[OpenSpending] Lessons learned from Mexico's procurement process

Julia Keserű jkeseru at sunlightfoundation.com
Thu Mar 12 20:02:17 UTC 2015

FYI everyone:

OpenGov Voices: Lessons learned from Mexico's procurement process
by guest author Oscar Montiel <https://twitter.com/tlacoyodefrijol>

   - technology <http://sunlightfoundation.com/blog/technology/>

MARCH 9, 2015, 11:03 A.M.
[image: A smiling Oscar Montiel.]Oscar Montiel of Codeando México.

When it comes to information technologies, most governments are usually
unable to solve their technological problems in-house, and often rely on
service providers who don’t understand the complex challenges facing public
agencies. As a result, a huge amount of money around the globe goes to
tools that are a nightmare for both civil servants and average citizens.
Also, this money is usually spent on licenses and maintenance fees, which
makes IT projects almost impossible to sustain.

The Codeando México <http://codeandomexico.org/> team is trying to tackle
this challenge through connecting government agencies with more innovative
and sustainable solutions. In 2014, we teamed up with the National Digital
Strategy coordinator within the Mexican president's office to launch the Retos
Públicos <http://retos.gob.mx/> (Public Challenges) program, an experiment
that aims to change the way Mexico’s federal government designs and
procures software.
[image: A screenshot of Retos Publicos.] <http://retos.datos.gob.mx/>A
screenshot of Retos Públicos.

The idea is simple: Any government agency can identify a problem or a tool
that will make its job more effective, then set an amount for the awarded
contract. Regardless of their previous experience in government tendering,
any small or medium enterprises (SMEs) can submit a proposal through our
platform for an open source solution, designed specifically to tackle the
challenge identified by the agency. The proposals get evaluated by a group
of experts in technology, user experience and other relevant issues, and
five finalists are selected to develop a demo for the agency. Finally, all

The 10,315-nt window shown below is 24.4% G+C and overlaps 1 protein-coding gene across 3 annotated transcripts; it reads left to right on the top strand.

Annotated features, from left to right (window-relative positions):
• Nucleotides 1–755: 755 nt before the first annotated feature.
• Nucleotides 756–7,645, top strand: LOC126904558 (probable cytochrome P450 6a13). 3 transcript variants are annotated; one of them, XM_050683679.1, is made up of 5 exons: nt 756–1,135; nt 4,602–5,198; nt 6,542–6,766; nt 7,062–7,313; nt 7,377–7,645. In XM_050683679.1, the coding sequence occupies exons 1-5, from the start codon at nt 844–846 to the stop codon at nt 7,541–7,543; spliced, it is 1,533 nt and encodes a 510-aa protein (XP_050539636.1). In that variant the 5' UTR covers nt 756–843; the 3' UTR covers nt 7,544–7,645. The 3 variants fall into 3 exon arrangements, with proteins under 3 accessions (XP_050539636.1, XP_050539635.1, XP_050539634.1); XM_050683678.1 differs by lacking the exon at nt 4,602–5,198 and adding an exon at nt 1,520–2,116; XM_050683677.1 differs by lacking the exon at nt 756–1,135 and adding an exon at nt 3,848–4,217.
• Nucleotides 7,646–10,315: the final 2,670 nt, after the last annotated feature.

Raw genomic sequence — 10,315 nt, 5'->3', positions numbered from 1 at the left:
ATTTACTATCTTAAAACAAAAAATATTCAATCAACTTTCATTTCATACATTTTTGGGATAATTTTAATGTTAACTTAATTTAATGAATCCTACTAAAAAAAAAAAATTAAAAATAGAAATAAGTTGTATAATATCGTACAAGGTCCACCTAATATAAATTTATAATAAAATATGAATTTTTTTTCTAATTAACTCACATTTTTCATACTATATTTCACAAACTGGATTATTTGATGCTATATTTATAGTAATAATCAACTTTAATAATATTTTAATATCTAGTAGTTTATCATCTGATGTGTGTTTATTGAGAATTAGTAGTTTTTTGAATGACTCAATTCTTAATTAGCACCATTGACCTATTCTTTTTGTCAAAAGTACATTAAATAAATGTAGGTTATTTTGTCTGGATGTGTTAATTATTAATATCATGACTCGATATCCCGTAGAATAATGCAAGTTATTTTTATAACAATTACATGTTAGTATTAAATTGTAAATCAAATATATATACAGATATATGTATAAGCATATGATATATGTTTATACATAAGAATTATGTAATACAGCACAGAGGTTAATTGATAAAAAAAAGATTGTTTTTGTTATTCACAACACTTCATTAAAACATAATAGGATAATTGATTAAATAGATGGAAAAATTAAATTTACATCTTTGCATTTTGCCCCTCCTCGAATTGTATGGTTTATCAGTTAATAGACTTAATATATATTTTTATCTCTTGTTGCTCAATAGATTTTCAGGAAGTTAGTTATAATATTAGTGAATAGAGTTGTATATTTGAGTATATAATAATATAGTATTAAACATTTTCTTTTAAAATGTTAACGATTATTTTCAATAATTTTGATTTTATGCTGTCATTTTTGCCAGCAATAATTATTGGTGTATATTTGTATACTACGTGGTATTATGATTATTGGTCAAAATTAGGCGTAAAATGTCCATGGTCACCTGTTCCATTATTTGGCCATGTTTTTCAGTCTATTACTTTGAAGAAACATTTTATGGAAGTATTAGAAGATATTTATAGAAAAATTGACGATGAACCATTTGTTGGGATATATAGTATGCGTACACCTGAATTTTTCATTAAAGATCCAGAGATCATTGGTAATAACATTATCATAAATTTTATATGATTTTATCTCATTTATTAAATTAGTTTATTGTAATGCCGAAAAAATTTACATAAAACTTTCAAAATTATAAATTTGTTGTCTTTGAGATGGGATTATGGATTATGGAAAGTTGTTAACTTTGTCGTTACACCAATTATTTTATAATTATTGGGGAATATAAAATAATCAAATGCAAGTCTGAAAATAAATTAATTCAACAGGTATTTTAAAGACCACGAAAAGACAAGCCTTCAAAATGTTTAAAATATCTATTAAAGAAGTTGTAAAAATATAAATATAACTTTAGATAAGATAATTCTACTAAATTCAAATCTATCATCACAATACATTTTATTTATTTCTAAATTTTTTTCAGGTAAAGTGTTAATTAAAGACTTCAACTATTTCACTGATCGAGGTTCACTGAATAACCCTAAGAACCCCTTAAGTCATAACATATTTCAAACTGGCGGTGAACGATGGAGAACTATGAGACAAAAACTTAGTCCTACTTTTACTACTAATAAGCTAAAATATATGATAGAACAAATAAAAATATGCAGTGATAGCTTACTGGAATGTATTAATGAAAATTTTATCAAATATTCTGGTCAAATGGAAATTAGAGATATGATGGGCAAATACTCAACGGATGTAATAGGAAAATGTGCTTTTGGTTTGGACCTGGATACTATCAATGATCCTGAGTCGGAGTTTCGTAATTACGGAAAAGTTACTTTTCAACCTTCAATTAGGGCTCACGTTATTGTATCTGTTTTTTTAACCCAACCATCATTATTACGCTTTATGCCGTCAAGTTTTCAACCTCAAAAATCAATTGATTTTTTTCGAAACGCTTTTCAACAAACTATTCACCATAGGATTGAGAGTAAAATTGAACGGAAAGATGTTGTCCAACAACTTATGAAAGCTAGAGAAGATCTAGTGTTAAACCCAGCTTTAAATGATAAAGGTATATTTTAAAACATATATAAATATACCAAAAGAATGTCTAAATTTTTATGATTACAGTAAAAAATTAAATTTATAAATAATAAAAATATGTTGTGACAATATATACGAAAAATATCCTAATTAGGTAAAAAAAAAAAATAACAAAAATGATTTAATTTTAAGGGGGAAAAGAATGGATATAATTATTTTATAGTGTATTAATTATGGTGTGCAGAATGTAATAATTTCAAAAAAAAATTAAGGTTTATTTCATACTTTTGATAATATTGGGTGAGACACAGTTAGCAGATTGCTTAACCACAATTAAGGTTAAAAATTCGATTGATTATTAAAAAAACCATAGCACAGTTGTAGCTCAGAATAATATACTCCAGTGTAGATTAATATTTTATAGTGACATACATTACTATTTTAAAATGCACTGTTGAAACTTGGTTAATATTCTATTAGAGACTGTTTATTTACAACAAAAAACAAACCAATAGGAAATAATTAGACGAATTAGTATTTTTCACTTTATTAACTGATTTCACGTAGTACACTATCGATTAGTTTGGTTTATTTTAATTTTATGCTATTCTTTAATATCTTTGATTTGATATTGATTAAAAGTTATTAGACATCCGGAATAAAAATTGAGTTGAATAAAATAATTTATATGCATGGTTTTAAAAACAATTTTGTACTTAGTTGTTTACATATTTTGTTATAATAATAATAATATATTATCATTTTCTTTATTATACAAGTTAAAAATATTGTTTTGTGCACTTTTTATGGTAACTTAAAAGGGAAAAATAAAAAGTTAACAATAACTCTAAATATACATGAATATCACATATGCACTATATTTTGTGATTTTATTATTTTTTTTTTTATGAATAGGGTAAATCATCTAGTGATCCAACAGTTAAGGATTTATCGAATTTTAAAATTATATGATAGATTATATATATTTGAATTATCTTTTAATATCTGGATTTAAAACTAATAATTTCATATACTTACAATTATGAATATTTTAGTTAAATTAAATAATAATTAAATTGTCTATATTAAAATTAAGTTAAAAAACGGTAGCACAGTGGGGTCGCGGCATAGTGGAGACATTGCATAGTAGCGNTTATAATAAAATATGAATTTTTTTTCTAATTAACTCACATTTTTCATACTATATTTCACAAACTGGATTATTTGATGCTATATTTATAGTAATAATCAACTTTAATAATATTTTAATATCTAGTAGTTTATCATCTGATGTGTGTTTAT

finalists present their ideas to the agency, which then chooses the winning

So far, eight of Mexico’s 18 federal ministries have published their calls
for bids through Retos Públicos, engaging with the thousand users who
already visited our platform. The nine calls for bids received 45 submitted
solutions, and thanks to Retos Públicos, Mexico has nine new digital tools
built on open source solutions. These include a smartphone application to
alert citizens on natural disasters
<http://retos.datos.gob.mx/organizaciones/3/retos/1-reto-alerta-mx>and a
platform for reporting corruption in government offices
[image: TheRetos Públicos team sitting around a table at work.]The Retos
Públicos team hard at work.

In the meantime, Centro de Investigación y Desarrollo Económico
<http://www.cide.edu/> is busy conducting research on Mexico's procurement
regime to make recommendations for the necessary changes in the legal
framework. In the upcoming period, we want to take Retos Públicos to the
subnational level, where IT procurements are usually accompanied by poor
access to information practices and a total lack of accountability. Through
providing an easy-to-use channel for local governments and SMEs with our
platform, Mexico might be able to turn its opaque tendering system into a
more open and fair regime. We will analyze our experience with local
governments, too, to make necessary conclusions on the legal system and to
find better ways to democratize how municipalities spend taxpayer money. At
the same time, local civic hackers will get a chance to reuse and even
improve the tools developed by other communities facing similar challenges.

For the team of Codeando México, Retos Públicos has been more than just a
tool to improve the quality of government technology. The platform raises
awareness around the importance of opening up government tenders to small
and medium enterprises, and provides strong evidence that government
openness is good for every market actor. At the same time, we have been
using Retos Públicos to build a strong community demanding further changes
in Mexico. Through this new platform, we’ve met great startups from all
around the country; students who decided they don’t want to keep building
websites to sell consumer products; amazing developers who saw in Retos a
good way to start their own business; and average citizens who were and
still are motivated to drive the kind of change they would like to see
happening in the Mexican government.

Júlia Keserű
International Policy Manager

1818 N Street NW, Suite 300
Washington, DC 20036
(1) 202-742-1520 *246

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